Superbadger is sitting in a café opposite the UN. It’s getting dark, Obama’s motorcade roared past when he left the UN building an hour ago and things are wrapping up at the MDG Summit.
So, after three days we saw lots of positive words but little concrete commitment. A strategy from the UN Secretary-General to get the child and maternal health targets back on track is welcome. However, we needed to see a roadmap like this for the whole MDGs, not just some. As ever, Superbadger will bank what we got and keep on badgering for the many things that we didn’t.
Let’s keep holding world leaders to account for what they promised here and keep pushing for more.
The race for the MDGs is still on: 10 years down, 5 to go.
It’s totally doable, let’s keep the pressure up. Bring it on!
So they didn’t let me in!!! Why would they not want Superbadger in the room alongside President Obama? What could possibly have gone wrong???
Well – the highlight of the day (so I hear) was the launch of a new plan for improving child and maternal health. Developing and developed countries came together with business-people and generous rich people (philanthropists) to try and save lives. Apparently they aim to save 16 million lives by 2015 and so if they can do that it would be pretty impressive and something to celebrate. The plan is called ‘Every Woman, Every Child’, 35 countries are involved and around $40bn has been pledged over the next 5 years. Superbadger has been trying to work out whether this is all new and additional money but it’s getting late and I’m still not quite sure! Some countries that are decreasing their aid budgets have pledged money to the plan and Superbadger is a bit suspicious – but there are other countries like the UK that are increasing money for development, so the extra for child and maternal health makes a bit more sense. The UK are going to explain how exactly they’re going to spend the money once this big review is over – I’m hoping that some of it will go to water and sanitation, and to HIV, as these are two areas that have a massive impact on the health of mothers and children.
Another good thing is that quite a few African countries have pledged to spend at least 15% of their budgets on health. This was agreed some years ago but only a few countries have met the target – more domestic resources for health can only be a good thing so Superbadger is pretty pleased.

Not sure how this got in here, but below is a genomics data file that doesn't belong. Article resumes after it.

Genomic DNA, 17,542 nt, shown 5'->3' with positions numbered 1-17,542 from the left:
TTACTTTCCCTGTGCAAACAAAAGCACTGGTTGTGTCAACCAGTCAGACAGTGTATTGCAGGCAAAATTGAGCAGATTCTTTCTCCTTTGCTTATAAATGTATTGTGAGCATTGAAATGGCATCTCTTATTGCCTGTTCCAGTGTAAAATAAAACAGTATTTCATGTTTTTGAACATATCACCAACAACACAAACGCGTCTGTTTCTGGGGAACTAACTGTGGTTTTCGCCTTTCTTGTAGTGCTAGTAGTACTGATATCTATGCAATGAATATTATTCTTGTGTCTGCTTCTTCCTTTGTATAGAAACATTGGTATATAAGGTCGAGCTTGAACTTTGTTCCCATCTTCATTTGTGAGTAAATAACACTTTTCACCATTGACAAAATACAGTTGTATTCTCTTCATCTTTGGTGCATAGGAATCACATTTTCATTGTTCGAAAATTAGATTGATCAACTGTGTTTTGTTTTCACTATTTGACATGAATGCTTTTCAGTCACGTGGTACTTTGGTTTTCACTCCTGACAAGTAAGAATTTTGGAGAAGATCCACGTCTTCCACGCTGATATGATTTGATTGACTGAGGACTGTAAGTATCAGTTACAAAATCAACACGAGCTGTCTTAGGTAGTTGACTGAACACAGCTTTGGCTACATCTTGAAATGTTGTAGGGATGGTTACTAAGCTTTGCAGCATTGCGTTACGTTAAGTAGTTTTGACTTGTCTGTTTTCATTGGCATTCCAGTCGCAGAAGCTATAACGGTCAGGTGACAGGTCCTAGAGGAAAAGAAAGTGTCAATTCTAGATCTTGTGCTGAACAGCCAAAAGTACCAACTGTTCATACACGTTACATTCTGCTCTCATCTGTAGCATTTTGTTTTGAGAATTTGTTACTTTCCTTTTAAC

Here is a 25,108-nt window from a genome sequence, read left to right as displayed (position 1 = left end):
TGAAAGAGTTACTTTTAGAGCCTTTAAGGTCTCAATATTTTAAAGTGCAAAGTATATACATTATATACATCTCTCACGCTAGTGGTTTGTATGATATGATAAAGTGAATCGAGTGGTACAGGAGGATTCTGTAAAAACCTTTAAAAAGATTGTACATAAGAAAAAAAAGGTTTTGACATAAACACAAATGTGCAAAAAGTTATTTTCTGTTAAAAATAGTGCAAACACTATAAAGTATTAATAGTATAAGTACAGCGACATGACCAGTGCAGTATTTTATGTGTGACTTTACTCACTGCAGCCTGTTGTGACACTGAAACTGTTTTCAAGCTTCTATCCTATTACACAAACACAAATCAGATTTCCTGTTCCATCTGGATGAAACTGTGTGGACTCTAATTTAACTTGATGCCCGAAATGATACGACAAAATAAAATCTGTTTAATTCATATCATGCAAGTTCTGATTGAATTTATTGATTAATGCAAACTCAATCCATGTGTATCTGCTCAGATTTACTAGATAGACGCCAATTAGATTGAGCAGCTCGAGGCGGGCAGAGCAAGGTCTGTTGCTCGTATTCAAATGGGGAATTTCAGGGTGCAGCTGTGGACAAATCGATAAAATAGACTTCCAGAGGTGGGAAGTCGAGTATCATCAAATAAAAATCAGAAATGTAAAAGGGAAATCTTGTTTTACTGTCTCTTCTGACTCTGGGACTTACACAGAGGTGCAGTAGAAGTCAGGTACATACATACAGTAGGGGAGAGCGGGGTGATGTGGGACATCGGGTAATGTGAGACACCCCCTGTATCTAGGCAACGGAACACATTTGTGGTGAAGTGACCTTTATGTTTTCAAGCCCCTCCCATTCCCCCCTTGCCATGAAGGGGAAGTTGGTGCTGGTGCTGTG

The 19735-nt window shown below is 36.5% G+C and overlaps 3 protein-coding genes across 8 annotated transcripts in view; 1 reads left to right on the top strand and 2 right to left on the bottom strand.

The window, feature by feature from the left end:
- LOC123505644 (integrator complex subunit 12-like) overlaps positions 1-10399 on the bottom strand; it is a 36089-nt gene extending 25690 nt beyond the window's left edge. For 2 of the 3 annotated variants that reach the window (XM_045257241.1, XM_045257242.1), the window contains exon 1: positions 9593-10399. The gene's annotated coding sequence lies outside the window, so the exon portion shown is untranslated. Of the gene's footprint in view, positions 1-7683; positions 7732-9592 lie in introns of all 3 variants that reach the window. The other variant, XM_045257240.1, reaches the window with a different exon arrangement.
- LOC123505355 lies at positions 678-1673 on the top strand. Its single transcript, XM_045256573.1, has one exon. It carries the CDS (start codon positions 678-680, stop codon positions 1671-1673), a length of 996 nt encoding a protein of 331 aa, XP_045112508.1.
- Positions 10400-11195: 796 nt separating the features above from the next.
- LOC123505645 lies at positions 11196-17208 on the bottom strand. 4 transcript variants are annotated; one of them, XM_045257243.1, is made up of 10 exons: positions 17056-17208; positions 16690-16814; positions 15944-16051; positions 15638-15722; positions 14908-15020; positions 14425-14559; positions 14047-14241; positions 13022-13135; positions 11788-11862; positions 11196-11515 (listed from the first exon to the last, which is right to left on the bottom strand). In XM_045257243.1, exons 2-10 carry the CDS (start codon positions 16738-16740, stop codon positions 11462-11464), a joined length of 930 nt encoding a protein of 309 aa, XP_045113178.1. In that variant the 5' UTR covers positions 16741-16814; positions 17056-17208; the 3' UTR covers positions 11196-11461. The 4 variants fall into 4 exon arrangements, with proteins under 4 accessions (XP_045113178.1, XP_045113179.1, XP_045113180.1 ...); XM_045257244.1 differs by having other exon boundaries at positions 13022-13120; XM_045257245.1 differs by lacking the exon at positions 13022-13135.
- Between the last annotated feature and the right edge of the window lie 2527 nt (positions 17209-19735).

If only we had similar proposals on the other MDGs….
WOW – I have learnt a lot today! When I wasn’t hanging out with Craig David in the bloggers’ lounge, I was taking part in some side events that were attended by NGOs, Ministers and other UN types.
This afternoon, I went to hear about the impact that corruption is having on development and continue to realise that this is a MASSIVE issue that needs a lot of badgering.
Africa loses around $148 billion from corruption every year, money that could be invested in basic necessities like water, sanitation and taking care of pregnant women. One of the speakers estimated that for every $1 that developing countries receive in aid, they lose $10 through ‘illicit financial flows’. Sounds complicated but it basically means that AID money is being shifted around the world through corruption and tax evasion. This doesn’t seem right – not when 4000 children under 5 die every day from preventable causes like diarrhoea.
The speakers all agreed that tackling corruption should supplement aid and shouldn’t replace it. Well-spent aid can get more children into school, can support those living with HIV and can improve water and sanitation facilities – it can make a real difference. But it goes hand in hand with tackling corruption and making sure that Governments around the world are accountable to their citizens – people like you and me – for how they spend public money. By publishing more information and being more transparent about how money is spent, both Governments and mult-national corporations can play a part in tackling corruption – and save lives as a result!
One of my friends Jean-Valery from Micah Challenge Haiti was speaking about this just the other night. He reckons that tackling corruption and good governance is the NUMBER ONE priority for Haiti, and that without good governance, Haiti which is currently the poorest country in the Western hemisphere, won’t be able to meet the MDGs.
Tearfund Advocacy Director, Paul Cook, has recorded an update from New York updating us on progress at the MDG summit.